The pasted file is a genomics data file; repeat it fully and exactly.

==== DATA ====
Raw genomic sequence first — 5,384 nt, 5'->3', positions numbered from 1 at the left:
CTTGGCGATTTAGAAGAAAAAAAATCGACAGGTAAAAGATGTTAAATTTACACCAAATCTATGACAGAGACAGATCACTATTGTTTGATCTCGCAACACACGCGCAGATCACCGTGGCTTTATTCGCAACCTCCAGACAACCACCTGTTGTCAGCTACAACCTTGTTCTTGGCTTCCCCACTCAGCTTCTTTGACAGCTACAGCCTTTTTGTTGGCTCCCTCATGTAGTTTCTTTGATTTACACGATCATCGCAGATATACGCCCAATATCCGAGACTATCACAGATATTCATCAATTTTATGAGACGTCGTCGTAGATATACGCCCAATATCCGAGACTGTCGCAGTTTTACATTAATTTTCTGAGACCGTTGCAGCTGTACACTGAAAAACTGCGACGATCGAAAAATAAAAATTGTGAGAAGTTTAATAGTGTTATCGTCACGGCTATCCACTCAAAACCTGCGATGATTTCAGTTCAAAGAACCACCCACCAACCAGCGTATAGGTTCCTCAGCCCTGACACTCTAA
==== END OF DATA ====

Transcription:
Raw genomic sequence first — 5,384 nt, 5'->3', positions numbered from 1 at the left:
CTTGGCGATTTAGAAGAAAAAAAATCGACAGGTAAAAGATGTTAAATTTACACCAAATCTATGACAGAGACAGATCACTATTGTTTGATCTCGCAACACACGCGCAGATCACCGTGGCTTTATTCGCAACCTCCAGACAACCACCTGTTGTCAGCTACAACCTTGTTCTTGGCTTCCCCACTCAGCTTCTTTGACAGCTACAGCCTTTTTGTTGGCTCCCTCATGTAGTTTCTTTGATTTACACGATCATCGCAGATATACGCCCAATATCCGAGACTATCACAGATATTCATCAATTTTATGAGACGTCGTCGTAGATATACGCCCAATATCCGAGACTGTCGCAGTTTTACATTAATTTTCTGAGACCGTTGCAGCTGTACACTGAAAAACTGCGACGATCGAAAAATAAAAATTGTGAGAAGTTTAATAGTGTTATCGTCACGGCTATCCACTCAAAACCTGCGATGATTTCAGTTCAAAGAACCACCCACCAACCAGCGTATAGGTTCCTCAGCCCTGACACTCTAA